Thursday, November 20, 2008

Fracture

"Fracture" (Gregory Hoblit, 2007) Gregory Hoblit has had a long career shepharding quality television work as a co-executive producer/writer/director on such shows as "Hill Street Blues," and "L.A. Law." He can be counted on to lend an air of verisimilitude to his legal films (though when he strays off-court into such films as "Hart's War," he brings no real style to the proceedings--even though there was an extended trial scene in the Bruce Willis/Colin Farrell P.O.W. film). But he does have an unerring eye for talent as his "Primal Fear" was a fine showcase for Laura Linney, Andre Braugher, and especially Edward Norton, all eclipsing star Richard Gere.

The cast for "Fracture" is just as impressive with great character actors like Fiona Shaw, David Strathairn, and Bob Gunton lending strong supporting roles. But the film is a bit too "legal procedural" for its own good. Let's see what legal cliches can we trot out:
- the cocky upstart lawyer (Ryan Gosling) begging for a come-uppence: Check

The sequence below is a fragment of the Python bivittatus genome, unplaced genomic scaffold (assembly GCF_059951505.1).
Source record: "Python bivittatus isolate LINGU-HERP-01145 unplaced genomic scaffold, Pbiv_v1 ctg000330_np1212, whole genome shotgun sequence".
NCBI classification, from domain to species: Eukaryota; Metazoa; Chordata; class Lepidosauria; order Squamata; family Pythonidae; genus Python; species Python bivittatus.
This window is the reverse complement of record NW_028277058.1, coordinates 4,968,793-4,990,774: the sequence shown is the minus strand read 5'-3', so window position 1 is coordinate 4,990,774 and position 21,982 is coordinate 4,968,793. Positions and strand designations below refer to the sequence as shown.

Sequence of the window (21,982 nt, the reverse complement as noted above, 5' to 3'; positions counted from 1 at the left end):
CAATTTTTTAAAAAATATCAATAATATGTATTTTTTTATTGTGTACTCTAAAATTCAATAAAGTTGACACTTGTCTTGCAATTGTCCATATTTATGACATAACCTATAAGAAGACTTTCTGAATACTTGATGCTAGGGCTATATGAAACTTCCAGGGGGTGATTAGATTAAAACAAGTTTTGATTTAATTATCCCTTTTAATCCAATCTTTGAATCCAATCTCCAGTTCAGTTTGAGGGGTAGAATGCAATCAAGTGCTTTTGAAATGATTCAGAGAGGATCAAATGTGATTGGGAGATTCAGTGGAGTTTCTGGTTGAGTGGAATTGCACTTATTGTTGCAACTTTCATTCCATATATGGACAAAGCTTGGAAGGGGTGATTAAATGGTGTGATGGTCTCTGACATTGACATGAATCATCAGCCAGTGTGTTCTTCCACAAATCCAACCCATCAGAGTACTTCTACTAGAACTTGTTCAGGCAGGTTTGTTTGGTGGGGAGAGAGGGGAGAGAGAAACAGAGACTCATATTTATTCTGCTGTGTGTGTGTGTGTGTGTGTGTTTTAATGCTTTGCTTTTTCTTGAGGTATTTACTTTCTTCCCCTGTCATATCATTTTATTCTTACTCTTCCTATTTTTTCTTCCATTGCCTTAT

- the genius (Anthony Hopkins) using the legal system for his own ends: Check
- the distracting affair with a legal superior (Rosamund Pike) that throws "upstart" off his game: Check
- the mentor (Straithairn) who warns "upstart" every step of the way, while secretly pulling for the kid because he has such "pluck:" Check
- the legal maneuvering that twists a seemingly open-and-shut court case into a series of technicalities that derail any sense of justice: Check
- the tony upscale-silvery locations that serve as contrast (and siren call) to the "upstart's" stuffy offices of wood-panels and metal desks: Check
- the red herring revealed only at the end which casts a different light on the whole proceedings: Check

Will the clich├ęs please stand while the judge enters the chambers?

Ultimately what it comes down to is an acting duel between old war-horse Hopkins, and "new turk" Gosling, and there it's no contest. Hopkins can do more leaning back in his chair and stretching his neck suggesting megalomania than any actor doing movies. Hopkins has bags of tricks he hasn't gotten to yet. Gosling, then, tries to match him by going the opposite route--doing too much so that his legal eagle looks jittery and scattered; Gosling's busy performance reminds one of the bizarre early work of Nicolas Cage--too much over-thinking the part, and trying too hard to get noticed, that one is distracted by the tic's in the foreground to notice any subtleties that might be working. By the ending of the film, Gosling settles down, but it comes off as too little (finally) coming too late.

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